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Eastern Europe

In November 1918, writes Elizabeth Wiskemann, the first Czechoslovak Republic was founded.

Cecil Parrott describes how the elderly monarch from A Christmas Carol was based on the character of a young and vigorous sovereign, assassinated on his birthday by his own brother.

Joanna Richardson describes how, during the 1830s, the world of Bohemia offered a warm and fruitful climate to artists and writers.

Michael Grant tells how, some 1000 years ago, the “Scourge of God” died on his wedding night.

Terence O’Brien recounts how some women served with their husbands in the Crimean War as cooks, laundresses and nurses to the Regiment.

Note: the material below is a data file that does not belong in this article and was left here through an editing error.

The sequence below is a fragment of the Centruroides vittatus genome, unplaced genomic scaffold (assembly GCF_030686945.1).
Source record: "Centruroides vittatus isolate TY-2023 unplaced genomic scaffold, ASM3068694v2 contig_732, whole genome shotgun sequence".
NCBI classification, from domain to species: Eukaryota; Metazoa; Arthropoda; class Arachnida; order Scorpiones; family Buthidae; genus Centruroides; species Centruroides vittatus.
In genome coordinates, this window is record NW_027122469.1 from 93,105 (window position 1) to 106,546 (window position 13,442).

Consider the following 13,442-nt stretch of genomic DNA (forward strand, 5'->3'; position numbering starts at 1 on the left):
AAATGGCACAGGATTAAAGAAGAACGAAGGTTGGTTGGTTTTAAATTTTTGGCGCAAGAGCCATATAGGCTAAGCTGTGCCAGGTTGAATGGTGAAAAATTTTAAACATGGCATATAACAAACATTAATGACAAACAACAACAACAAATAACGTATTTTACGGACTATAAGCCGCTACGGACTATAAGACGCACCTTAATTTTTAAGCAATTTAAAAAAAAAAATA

Between the years 1300 and 600 B.C. the virile kingdom of Ararat rose to be a large empire, M. Chahin writes, which long held the Assyrians at bay.

From 1800, when Russia annexed Georgia, Russian writers reacted to the country much as British ones did to India: it was exotic, eastern and...

An orchestral performance in June 1939 demonstrates why the Czech Republic has a moral standing that few other nations possess, says Paul Lay.

Paul Lay pays tribute to the playwright, dissident and former Czech president, who has died aged 75.

Josip Broz Tito died on May 4th, 1980. In this article from our 1980 archive, Basil Davidson reassesses the legacy of the Yugoslavian president and soldier.

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